Cummer Museum Officially Opens Augusta Savage Exhibition

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Cummer Museum
October 19, 2018

Augusta Savage working on a sculpture

JACKSONVILLE, Fla. —The Cummer Museum of Art & Gardens has officially opened its fall and spring exhibition “Augusta Savage: Renaissance Woman.” The exhibition, one of the most significant and largest organized by the Museum in its history, opened Friday, October 12 for a rare double-run through April 2019. Savage is a Green Cove Springs native who became a noted Harlem Renaissance leader, educator, artist, and catalyst for change. The exhibition at the Cummer Museum is the largest ever assembled dedicated to Savage’s legacy and work.

The exhibition assembled by the Cummer Museum from 21 national public and private lenders presents Savage’s small- and medium-size sculptures in bronze and other media alongside works by artists she mentored. Many of the works that will be on display are rarely seen publicly. It took more than three years for Jeffreen M. Hayes, Ph.D., guest curator and art historian who serves as executive director of Threewalls,to plan and assemble. The Museum’s Savage Exhibition Planning and Community Advisory Committee includes museum trustees and notable Black leaders and artists: Carol Alexander, Dustin Harewood, Barbara Harrell, Marty Jones, Princess Simpson Rashid, James Richardson, and Adonnica Toler.

In addition to the exhibition, the Museum has created a companion catalogue that chronicles the history of this important Black artist. Published internationally by London-based firm D Giles Limited, this hardcover book further explores Savage’s impact and legacy. Contributors include Hayes, Kirsten Pai Buick, Ph.D. (University of New Mexico, Albuquerque), Bridget R. Cooks, Ph.D. (University of California, Irvine), with a foreword by Dr. Howard Dodson, Jr., director emeritus of the Schomburg Center for Research in Black Culture. The book will be available in October on Amazon and at the Cummer Museum Shop.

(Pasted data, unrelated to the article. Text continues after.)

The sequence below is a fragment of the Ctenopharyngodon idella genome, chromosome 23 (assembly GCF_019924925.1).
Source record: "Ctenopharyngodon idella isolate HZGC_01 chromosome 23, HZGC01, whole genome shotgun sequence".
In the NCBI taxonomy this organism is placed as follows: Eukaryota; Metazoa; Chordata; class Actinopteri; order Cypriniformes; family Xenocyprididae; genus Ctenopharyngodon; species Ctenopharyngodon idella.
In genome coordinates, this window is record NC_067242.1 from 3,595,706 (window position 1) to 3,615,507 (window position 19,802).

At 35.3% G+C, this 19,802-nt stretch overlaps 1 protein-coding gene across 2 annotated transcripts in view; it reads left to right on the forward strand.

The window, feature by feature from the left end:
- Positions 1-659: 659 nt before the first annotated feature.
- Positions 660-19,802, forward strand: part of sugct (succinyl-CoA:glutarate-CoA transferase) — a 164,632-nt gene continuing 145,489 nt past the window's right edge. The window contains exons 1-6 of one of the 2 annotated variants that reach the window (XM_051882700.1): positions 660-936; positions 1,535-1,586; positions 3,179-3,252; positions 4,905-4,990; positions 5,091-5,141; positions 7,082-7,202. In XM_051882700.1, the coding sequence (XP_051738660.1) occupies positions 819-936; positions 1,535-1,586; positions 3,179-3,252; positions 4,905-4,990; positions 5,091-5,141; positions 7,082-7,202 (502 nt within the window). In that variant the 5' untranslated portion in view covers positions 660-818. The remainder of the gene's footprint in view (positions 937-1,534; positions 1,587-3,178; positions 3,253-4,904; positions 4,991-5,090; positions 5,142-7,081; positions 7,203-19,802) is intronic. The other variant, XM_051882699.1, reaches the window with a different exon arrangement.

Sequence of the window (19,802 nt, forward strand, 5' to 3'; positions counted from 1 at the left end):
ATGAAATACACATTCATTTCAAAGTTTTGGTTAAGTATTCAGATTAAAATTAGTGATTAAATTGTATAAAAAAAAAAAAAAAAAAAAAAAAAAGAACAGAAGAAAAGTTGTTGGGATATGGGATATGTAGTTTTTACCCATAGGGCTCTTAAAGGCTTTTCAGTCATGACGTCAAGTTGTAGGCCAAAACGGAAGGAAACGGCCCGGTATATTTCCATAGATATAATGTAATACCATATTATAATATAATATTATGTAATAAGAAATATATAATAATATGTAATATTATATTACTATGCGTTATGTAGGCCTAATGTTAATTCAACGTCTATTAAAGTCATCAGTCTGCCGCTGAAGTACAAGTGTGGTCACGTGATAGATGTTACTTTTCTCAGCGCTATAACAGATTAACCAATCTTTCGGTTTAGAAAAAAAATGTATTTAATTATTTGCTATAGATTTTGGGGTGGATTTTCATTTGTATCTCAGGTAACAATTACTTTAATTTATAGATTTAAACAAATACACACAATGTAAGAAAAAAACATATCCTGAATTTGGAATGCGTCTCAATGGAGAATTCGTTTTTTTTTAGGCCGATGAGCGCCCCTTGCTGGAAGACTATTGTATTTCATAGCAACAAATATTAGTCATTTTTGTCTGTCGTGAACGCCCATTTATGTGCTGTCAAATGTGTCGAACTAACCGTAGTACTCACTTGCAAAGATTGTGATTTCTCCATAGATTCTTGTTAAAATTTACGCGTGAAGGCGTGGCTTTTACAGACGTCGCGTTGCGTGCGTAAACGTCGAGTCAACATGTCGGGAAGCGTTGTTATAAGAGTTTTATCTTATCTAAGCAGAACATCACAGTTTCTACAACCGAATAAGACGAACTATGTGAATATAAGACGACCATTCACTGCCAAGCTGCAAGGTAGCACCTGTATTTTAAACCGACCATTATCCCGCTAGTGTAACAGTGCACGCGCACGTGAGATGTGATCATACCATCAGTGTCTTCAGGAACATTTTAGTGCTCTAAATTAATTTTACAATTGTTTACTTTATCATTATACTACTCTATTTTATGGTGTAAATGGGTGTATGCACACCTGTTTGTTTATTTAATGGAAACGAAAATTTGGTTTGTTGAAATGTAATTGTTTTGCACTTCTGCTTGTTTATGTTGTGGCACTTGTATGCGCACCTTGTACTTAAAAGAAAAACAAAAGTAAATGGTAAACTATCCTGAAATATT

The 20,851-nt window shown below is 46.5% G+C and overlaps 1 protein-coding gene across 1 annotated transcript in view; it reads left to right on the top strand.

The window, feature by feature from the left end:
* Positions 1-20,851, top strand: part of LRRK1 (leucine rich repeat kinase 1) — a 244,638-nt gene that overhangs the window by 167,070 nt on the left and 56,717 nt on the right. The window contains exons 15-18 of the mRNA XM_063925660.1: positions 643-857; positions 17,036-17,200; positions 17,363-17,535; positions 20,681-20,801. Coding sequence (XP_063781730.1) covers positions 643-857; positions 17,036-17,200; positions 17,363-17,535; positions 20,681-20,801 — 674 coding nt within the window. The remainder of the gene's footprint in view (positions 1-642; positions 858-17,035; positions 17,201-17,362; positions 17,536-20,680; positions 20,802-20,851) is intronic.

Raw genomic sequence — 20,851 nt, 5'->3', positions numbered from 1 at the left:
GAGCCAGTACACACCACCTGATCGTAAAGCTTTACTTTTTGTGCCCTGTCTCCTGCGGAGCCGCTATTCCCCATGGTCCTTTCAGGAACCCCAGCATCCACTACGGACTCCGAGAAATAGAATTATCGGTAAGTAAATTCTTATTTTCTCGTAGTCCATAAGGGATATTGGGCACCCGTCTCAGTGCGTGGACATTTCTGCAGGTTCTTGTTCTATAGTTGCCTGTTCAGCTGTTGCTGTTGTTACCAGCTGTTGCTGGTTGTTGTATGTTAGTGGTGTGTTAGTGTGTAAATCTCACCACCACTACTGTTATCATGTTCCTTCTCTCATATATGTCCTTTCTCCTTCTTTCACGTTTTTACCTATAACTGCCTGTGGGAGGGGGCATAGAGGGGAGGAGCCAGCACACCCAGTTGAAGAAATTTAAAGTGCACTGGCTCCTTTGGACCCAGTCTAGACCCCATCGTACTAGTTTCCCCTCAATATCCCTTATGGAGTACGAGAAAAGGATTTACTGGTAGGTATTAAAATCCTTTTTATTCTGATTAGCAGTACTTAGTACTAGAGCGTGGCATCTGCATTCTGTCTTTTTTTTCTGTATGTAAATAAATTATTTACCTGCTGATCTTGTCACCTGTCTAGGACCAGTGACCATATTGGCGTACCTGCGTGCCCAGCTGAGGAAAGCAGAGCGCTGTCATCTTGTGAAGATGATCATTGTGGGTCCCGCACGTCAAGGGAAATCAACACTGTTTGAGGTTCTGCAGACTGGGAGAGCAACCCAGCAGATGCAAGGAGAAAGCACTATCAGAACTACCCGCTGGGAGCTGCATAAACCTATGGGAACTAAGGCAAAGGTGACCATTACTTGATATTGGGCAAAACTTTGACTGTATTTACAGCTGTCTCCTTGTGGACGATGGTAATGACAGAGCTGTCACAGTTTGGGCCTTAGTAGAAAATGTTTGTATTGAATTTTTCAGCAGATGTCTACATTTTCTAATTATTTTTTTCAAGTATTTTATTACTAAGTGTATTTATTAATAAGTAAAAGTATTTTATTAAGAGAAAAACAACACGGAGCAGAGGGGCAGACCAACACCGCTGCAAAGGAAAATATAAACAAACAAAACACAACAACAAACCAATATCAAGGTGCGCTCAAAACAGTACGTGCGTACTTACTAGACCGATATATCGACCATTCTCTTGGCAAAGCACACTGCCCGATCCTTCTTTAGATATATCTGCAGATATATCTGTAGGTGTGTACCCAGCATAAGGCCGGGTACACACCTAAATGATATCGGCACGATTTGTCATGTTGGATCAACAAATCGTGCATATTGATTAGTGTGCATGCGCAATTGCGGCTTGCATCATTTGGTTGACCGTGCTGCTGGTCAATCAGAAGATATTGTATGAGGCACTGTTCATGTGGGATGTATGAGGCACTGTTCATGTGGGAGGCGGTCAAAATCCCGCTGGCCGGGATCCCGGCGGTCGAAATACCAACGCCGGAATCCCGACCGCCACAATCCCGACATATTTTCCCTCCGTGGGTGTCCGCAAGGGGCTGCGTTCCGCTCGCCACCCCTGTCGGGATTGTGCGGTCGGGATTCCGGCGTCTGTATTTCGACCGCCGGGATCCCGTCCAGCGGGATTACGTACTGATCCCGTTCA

When its double-run concludes in April, “Augusta Savage: Renaissance Woman” will travel nationally to the New-York Historical Society, the Palmer Museum of Art at Pennsylvania State University, and the Dixon Gallery & Gardens (Memphis). This marks the first time a Cummer Museum-organized exhibition of this scale will travel to multiple national venues.

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Savage (1892 – 1962), a female sculptor, overcame poverty, racism, and sexual discrimination to become one of this country’s most influential artists of the 20thcentury, playing a pivotal role in the development of some of this country’s most celebrated artists, including William Artis, Romare Bearden, Gwendolyn Bennett, Robert Blackburn, Gwendolyn Knight, Jacob Lawrence, and Norman Lewis.

While Savage’s artistic skill was widely acclaimed nationally and internationally during her lifetime, this exhibition provides a critical examination of her artistic legacy, positioning Savage as a leading figure whose far-reaching and multifaceted approach to facilitating cultural and social change is especially relevant in terms of today’s interest in activism.

“The Cummer Museum is committed to presenting a broad calendar of temporary exhibitions with the capacity to illuminate diverse areas of art history and artistic production,” said Holly Keris, acting director of the Cummer Museum. “The Museum embraces themes and topics with strong community relevance that challenge our audience’s preconceived opinions. The Augusta Savage exhibition is a proud testament to our commitment to the community.”

A prodigious and highly-acclaimed artist in her own right, Savage achieved excellence through talent, self-determination, and vision, ultimately creating sculptures and large-scale commissions that elevated positive images of Black culture into mainstream America. As a leader in the Harlem Renaissance, she worked with other leaders, writers, musicians, and artists to showcase the contributions of Black culture. She was the first Black woman to open her own gallery, challenging exclusive arts institutions to recognize the talent of Black artists. As a community organizer and teacher, Savage’s commitment to mentorship and education became a model for other art schools run by the Works Progress Administration (WPA). Savage is best known for “The Harp”her commissioned sculpture for the 1939 World’s Fair, and is recognized in American Black history as an educator and important community leader.

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The Museum seeks to connect its resources to contemporary issues, increase engagement by providing new perspectives on familiar and unfamiliar concepts, and cement the Cummer Museum as the place in Jacksonville where visitors can connect the arts to their everyday lives.

“Augusta Savage: Renaissance Woman” can be viewed and enjoyed with regular Museum admission during the exhibition dates. As always, it is free for anyone in the community on Florida Blue Free Tuesdays from 4 to 9 p.m. every Tuesday evening and again on Weaver First Saturday Free for All, held the first Saturday of each month. A full companion program and events calendar will support the exhibition. If you are interested in booking a private tour or reception, please contact the Events & Programs department at 904.899.6026.

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